I have a large table which contains sensor data, along with the fields:
I do queries against it using these fields almost exclusively. There are multiple sensors, and different sensors might have the same timestamp for a given set of data, so neither index can be unique.
I created three indexes: one for each of these columns (not unique), and a compound one for both (unique).
The table is constantly being written to, and queries to read data seem increasingly slow.
My question is, is the compound index unnecessary? Would it be faster to have only the two separate indexes? (Or remove those and keep only the compound index?) No other columns are used for filtering query data.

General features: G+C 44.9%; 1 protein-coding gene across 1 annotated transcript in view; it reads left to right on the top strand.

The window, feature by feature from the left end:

My question is similar to this one: Do I need separate indexes for each type of query, or will one multi-column index work?
Here's the table definition:
CREATE TABLE `data` ( `id` int(10) unsigned NOT NULL AUTO_INCREMENT, `sensor_id` int(10) unsigned NOT NULL, `timestamp` datetime NOT NULL, -- 71 other columns... PRIMARY KEY (`id`), UNIQUE KEY `IX_sensor_timestamp` (`sensor_id`,`timestamp`), KEY `IX_timestamp` (`timestamp`), KEY `IX_sensor_id` (`sensor_id`) ) ENGINE=InnoDB AUTO_INCREMENT=78542614 DEFAULT CHARSET=latin1